“Water continually dropping will wear hard rocks hollow.” - Plutarch, “You know I had a great aunt once who said if you stare at a beautiful woman too long you turn to stone. She was partially right.”, Made of Stone, moss-less beauty, stoned immaculate
By happenstance, Esme won a prize after leaving the 100th comment on the post – ‘Contentedness embodied (Part Two)’ upon Hariod’s most fine blog a few weeks back. (I highly recommend a reading of Part One as well).
I was informed by Hariod;
“In keeping with tradition here in the net of contentedness, then as this last comment of yours was the one hundredth appearing, you are entitled to a little prize, Esme upon the Cloud. Please choose one of the following:
a) A box of vegan chocolates.
b) A Mediterranean cruise with a free muffin for breakfast each morning – warning: there may be rough seas.
c) A mystery gift of no pecuniary value.”
“The 100th comment!! And I didn’t plan it either. If I had done I’d need to get out a great deal more mind you.
A prize! Well…
a) – My taste is more savoury than sweet, so no.
b) – Sounds way too dangerous.
c) – Yes, that’s ideal.
‘Pecuniary’ – pockets it Nice.”
And what a prize the stone it has turned out to be! It is a ‘Holey or Healing stone’, and they are rare items, for the holes are caused naturally through weathering across time and space and therefore don’t pop up too often. This one originated in Devon and I am highly honoured to have been gifted it by Hariod, who knows esme has a deep love for stones and minerals, (specifically ‘found’ ones – those collected when one is wandering about without agenda, rather than those posh polished stones that have been made into small jewellery dishes and ashtrays which aren’t her bag at all). They are said to protect those who harbour them, and people often wear smaller versions around their necks. If esme wore this one round her neck she’d spend the rest of her days on all fours (throws a few warning glances about). They are also known as ‘Odin Stones’ because in The Edda, Odin transmuted himself into a worm and slipped through a hole in a rock to steal ‘the mead of poetry’. Thus the name. (Esme likes a good saga).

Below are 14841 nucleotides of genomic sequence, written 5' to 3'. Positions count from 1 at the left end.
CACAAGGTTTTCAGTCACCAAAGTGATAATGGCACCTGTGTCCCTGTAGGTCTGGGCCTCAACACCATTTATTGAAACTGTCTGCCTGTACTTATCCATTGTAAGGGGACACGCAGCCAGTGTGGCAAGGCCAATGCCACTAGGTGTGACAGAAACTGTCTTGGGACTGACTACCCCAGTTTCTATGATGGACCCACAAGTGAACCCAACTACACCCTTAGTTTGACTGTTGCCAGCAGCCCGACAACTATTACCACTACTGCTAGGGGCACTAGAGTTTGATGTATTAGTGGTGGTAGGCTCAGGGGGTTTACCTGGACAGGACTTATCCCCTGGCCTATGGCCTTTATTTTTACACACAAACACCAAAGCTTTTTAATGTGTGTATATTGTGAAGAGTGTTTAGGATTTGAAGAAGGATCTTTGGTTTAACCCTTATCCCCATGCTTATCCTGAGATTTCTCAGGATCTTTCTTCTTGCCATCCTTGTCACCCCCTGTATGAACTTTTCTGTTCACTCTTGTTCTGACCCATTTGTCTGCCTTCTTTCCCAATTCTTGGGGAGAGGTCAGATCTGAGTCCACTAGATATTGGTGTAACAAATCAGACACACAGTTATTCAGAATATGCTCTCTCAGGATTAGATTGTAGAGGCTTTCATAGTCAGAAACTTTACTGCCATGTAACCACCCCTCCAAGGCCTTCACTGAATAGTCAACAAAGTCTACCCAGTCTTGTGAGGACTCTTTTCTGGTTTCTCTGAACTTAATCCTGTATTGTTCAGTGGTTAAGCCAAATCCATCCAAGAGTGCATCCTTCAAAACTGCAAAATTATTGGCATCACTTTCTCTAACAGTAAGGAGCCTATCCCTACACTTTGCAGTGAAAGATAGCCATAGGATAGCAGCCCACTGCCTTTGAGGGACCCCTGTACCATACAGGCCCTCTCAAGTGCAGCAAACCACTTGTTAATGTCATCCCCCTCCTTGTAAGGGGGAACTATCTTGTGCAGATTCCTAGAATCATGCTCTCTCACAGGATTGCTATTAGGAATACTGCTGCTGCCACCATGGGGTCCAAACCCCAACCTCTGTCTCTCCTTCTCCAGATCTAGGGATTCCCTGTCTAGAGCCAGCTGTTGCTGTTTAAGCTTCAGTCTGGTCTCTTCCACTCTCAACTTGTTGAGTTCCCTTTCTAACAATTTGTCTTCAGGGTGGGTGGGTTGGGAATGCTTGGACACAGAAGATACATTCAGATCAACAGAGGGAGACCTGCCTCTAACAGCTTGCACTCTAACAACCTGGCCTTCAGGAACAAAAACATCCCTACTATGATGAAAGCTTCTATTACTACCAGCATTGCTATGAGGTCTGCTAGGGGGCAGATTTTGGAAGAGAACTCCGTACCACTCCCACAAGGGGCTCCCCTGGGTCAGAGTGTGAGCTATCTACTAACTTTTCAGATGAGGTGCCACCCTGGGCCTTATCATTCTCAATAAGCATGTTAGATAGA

It is 6.5″ x 4″ in size with a 2″ depth through the hole (misses) and weighs 847 grams. The photo doesn’t do it justice as it changes from every angle and the hole has width and depth within itself too (more misses). That’s an absolutely cracking stone that is. Thank you Hariod, it is incredibly beautiful, and I smile every time I look upon it. ❤ bows and curtsies low, then shakes Hariod’s hand for a good five minutes and more, until a scuffle breaks out, and the police are called by Rosie (the dog).